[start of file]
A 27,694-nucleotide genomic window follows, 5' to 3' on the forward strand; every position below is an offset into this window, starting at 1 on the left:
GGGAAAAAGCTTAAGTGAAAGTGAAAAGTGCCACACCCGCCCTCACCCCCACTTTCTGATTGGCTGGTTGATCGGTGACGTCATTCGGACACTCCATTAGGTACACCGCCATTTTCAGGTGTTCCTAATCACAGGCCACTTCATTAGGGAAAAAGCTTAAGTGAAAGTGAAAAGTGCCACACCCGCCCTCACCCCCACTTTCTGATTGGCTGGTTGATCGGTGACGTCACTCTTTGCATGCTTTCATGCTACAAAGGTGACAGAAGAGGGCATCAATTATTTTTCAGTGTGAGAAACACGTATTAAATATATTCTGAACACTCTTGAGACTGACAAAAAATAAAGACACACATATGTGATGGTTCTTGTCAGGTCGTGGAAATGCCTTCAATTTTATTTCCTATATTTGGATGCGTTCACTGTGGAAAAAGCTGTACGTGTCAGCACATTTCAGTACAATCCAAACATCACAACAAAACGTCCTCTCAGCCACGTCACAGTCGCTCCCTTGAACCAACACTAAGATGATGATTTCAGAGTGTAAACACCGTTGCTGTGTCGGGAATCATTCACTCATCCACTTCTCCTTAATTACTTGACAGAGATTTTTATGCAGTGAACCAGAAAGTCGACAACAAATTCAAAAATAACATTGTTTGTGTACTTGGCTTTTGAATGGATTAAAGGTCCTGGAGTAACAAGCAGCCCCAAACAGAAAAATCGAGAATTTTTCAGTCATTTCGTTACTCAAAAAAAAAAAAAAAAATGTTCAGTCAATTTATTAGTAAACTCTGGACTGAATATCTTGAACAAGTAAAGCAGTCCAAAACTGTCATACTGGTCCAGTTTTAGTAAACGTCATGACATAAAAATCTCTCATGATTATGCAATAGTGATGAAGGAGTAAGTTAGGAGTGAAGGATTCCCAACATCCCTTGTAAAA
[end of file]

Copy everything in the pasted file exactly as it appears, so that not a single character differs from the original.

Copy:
A 27,694-nucleotide genomic window follows, 5' to 3' on the forward strand; every position below is an offset into this window, starting at 1 on the left:
GGGAAAAAGCTTAAGTGAAAGTGAAAAGTGCCACACCCGCCCTCACCCCCACTTTCTGATTGGCTGGTTGATCGGTGACGTCATTCGGACACTCCATTAGGTACACCGCCATTTTCAGGTGTTCCTAATCACAGGCCACTTCATTAGGGAAAAAGCTTAAGTGAAAGTGAAAAGTGCCACACCCGCCCTCACCCCCACTTTCTGATTGGCTGGTTGATCGGTGACGTCACTCTTTGCATGCTTTCATGCTACAAAGGTGACAGAAGAGGGCATCAATTATTTTTCAGTGTGAGAAACACGTATTAAATATATTCTGAACACTCTTGAGACTGACAAAAAATAAAGACACACATATGTGATGGTTCTTGTCAGGTCGTGGAAATGCCTTCAATTTTATTTCCTATATTTGGATGCGTTCACTGTGGAAAAAGCTGTACGTGTCAGCACATTTCAGTACAATCCAAACATCACAACAAAACGTCCTCTCAGCCACGTCACAGTCGCTCCCTTGAACCAACACTAAGATGATGATTTCAGAGTGTAAACACCGTTGCTGTGTCGGGAATCATTCACTCATCCACTTCTCCTTAATTACTTGACAGAGATTTTTATGCAGTGAACCAGAAAGTCGACAACAAATTCAAAAATAACATTGTTTGTGTACTTGGCTTTTGAATGGATTAAAGGTCCTGGAGTAACAAGCAGCCCCAAACAGAAAAATCGAGAATTTTTCAGTCATTTCGTTACTCAAAAAAAAAAAAAAAAATGTTCAGTCAATTTATTAGTAAACTCTGGACTGAATATCTTGAACAAGTAAAGCAGTCCAAAACTGTCATACTGGTCCAGTTTTAGTAAACGTCATGACATAAAAATCTCTCATGATTATGCAATAGTGATGAAGGAGTAAGTTAGGAGTGAAGGATTCCCAACATCCCTTGTAAAA